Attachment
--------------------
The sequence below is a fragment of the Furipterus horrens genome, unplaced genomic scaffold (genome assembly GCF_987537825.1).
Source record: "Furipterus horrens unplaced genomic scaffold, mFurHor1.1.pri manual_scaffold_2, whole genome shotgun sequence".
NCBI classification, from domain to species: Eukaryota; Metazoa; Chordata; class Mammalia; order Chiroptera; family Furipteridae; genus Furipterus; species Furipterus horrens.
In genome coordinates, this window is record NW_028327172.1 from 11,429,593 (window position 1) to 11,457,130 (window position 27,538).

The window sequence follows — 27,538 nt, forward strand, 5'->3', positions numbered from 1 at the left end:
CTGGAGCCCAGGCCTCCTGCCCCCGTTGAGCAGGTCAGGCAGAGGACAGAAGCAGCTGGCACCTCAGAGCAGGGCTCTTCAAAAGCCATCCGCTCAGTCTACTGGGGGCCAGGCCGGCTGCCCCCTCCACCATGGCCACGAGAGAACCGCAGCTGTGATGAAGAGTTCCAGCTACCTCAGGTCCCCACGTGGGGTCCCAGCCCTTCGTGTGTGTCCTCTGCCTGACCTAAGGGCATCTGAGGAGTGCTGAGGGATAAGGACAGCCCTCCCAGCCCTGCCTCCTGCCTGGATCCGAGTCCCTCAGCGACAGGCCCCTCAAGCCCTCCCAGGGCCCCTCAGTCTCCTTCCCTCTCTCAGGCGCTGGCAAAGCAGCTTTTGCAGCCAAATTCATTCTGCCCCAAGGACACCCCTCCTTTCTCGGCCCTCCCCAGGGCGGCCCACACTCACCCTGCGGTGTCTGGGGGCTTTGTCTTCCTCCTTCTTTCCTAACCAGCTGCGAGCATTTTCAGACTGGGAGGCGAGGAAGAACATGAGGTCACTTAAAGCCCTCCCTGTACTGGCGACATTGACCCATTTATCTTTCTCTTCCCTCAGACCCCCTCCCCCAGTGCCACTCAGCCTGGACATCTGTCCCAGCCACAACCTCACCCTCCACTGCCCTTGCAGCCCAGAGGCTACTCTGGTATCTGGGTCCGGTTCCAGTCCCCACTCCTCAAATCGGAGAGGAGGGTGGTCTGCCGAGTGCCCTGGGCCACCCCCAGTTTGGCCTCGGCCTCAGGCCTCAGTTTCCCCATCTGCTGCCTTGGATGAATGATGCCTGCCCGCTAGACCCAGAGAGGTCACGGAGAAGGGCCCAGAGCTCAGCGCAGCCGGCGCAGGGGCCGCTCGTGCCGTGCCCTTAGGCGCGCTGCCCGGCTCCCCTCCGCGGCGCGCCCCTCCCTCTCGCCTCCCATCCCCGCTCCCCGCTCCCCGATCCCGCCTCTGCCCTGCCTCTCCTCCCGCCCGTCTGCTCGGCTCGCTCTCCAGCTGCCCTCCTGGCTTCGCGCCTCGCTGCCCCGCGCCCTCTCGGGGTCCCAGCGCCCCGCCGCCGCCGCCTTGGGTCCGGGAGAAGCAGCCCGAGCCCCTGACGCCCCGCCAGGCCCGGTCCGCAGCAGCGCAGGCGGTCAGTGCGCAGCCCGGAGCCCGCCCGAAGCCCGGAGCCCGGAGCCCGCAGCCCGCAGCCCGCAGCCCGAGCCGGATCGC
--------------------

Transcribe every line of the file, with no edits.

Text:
The sequence below is a fragment of the Furipterus horrens genome, unplaced genomic scaffold (genome assembly GCF_987537825.1).
Source record: "Furipterus horrens unplaced genomic scaffold, mFurHor1.1.pri manual_scaffold_2, whole genome shotgun sequence".
NCBI classification, from domain to species: Eukaryota; Metazoa; Chordata; class Mammalia; order Chiroptera; family Furipteridae; genus Furipterus; species Furipterus horrens.
In genome coordinates, this window is record NW_028327172.1 from 11,429,593 (window position 1) to 11,457,130 (window position 27,538).

The window sequence follows — 27,538 nt, forward strand, 5'->3', positions numbered from 1 at the left end:
CTGGAGCCCAGGCCTCCTGCCCCCGTTGAGCAGGTCAGGCAGAGGACAGAAGCAGCTGGCACCTCAGAGCAGGGCTCTTCAAAAGCCATCCGCTCAGTCTACTGGGGGCCAGGCCGGCTGCCCCCTCCACCATGGCCACGAGAGAACCGCAGCTGTGATGAAGAGTTCCAGCTACCTCAGGTCCCCACGTGGGGTCCCAGCCCTTCGTGTGTGTCCTCTGCCTGACCTAAGGGCATCTGAGGAGTGCTGAGGGATAAGGACAGCCCTCCCAGCCCTGCCTCCTGCCTGGATCCGAGTCCCTCAGCGACAGGCCCCTCAAGCCCTCCCAGGGCCCCTCAGTCTCCTTCCCTCTCTCAGGCGCTGGCAAAGCAGCTTTTGCAGCCAAATTCATTCTGCCCCAAGGACACCCCTCCTTTCTCGGCCCTCCCCAGGGCGGCCCACACTCACCCTGCGGTGTCTGGGGGCTTTGTCTTCCTCCTTCTTTCCTAACCAGCTGCGAGCATTTTCAGACTGGGAGGCGAGGAAGAACATGAGGTCACTTAAAGCCCTCCCTGTACTGGCGACATTGACCCATTTATCTTTCTCTTCCCTCAGACCCCCTCCCCCAGTGCCACTCAGCCTGGACATCTGTCCCAGCCACAACCTCACCCTCCACTGCCCTTGCAGCCCAGAGGCTACTCTGGTATCTGGGTCCGGTTCCAGTCCCCACTCCTCAAATCGGAGAGGAGGGTGGTCTGCCGAGTGCCCTGGGCCACCCCCAGTTTGGCCTCGGCCTCAGGCCTCAGTTTCCCCATCTGCTGCCTTGGATGAATGATGCCTGCCCGCTAGACCCAGAGAGGTCACGGAGAAGGGCCCAGAGCTCAGCGCAGCCGGCGCAGGGGCCGCTCGTGCCGTGCCCTTAGGCGCGCTGCCCGGCTCCCCTCCGCGGCGCGCCCCTCCCTCTCGCCTCCCATCCCCGCTCCCCGCTCCCCGATCCCGCCTCTGCCCTGCCTCTCCTCCCGCCCGTCTGCTCGGCTCGCTCTCCAGCTGCCCTCCTGGCTTCGCGCCTCGCTGCCCCGCGCCCTCTCGGGGTCCCAGCGCCCCGCCGCCGCCGCCTTGGGTCCGGGAGAAGCAGCCCGAGCCCCTGACGCCCCGCCAGGCCCGGTCCGCAGCAGCGCAGGCGGTCAGTGCGCAGCCCGGAGCCCGCCCGAAGCCCGGAGCCCGGAGCCCGCAGCCCGCAGCCCGCAGCCCGAGCCGGATCGC